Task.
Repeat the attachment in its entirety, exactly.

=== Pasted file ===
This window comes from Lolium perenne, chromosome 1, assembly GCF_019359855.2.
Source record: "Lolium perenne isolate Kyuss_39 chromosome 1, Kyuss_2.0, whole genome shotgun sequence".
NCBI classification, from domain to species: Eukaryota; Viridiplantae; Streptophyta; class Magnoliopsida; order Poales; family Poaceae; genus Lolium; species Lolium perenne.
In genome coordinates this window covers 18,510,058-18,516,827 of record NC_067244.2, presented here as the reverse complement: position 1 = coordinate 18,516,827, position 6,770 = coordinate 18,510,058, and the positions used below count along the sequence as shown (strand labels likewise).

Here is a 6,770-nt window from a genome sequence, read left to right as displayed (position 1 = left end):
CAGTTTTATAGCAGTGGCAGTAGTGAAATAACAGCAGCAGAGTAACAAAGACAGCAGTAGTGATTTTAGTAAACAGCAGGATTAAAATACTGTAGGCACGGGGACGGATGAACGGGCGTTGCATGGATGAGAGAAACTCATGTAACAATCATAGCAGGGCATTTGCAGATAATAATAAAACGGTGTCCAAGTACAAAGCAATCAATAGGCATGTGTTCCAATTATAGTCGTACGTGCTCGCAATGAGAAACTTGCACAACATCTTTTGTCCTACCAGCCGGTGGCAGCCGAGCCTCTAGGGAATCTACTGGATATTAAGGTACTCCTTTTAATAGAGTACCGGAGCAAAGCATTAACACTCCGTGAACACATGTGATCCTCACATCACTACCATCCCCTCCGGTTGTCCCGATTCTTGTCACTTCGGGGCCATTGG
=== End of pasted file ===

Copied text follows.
This window comes from Lolium perenne, chromosome 1, assembly GCF_019359855.2.
Source record: "Lolium perenne isolate Kyuss_39 chromosome 1, Kyuss_2.0, whole genome shotgun sequence".
NCBI classification, from domain to species: Eukaryota; Viridiplantae; Streptophyta; class Magnoliopsida; order Poales; family Poaceae; genus Lolium; species Lolium perenne.
In genome coordinates this window covers 18,510,058-18,516,827 of record NC_067244.2, presented here as the reverse complement: position 1 = coordinate 18,516,827, position 6,770 = coordinate 18,510,058, and the positions used below count along the sequence as shown (strand labels likewise).

Here is a 6,770-nt window from a genome sequence, read left to right as displayed (position 1 = left end):
CAGTTTTATAGCAGTGGCAGTAGTGAAATAACAGCAGCAGAGTAACAAAGACAGCAGTAGTGATTTTAGTAAACAGCAGGATTAAAATACTGTAGGCACGGGGACGGATGAACGGGCGTTGCATGGATGAGAGAAACTCATGTAACAATCATAGCAGGGCATTTGCAGATAATAATAAAACGGTGTCCAAGTACAAAGCAATCAATAGGCATGTGTTCCAATTATAGTCGTACGTGCTCGCAATGAGAAACTTGCACAACATCTTTTGTCCTACCAGCCGGTGGCAGCCGAGCCTCTAGGGAATCTACTGGATATTAAGGTACTCCTTTTAATAGAGTACCGGAGCAAAGCATTAACACTCCGTGAACACATGTGATCCTCACATCACTACCATCCCCTCCGGTTGTCCCGATTCTTGTCACTTCGGGGCCATTGG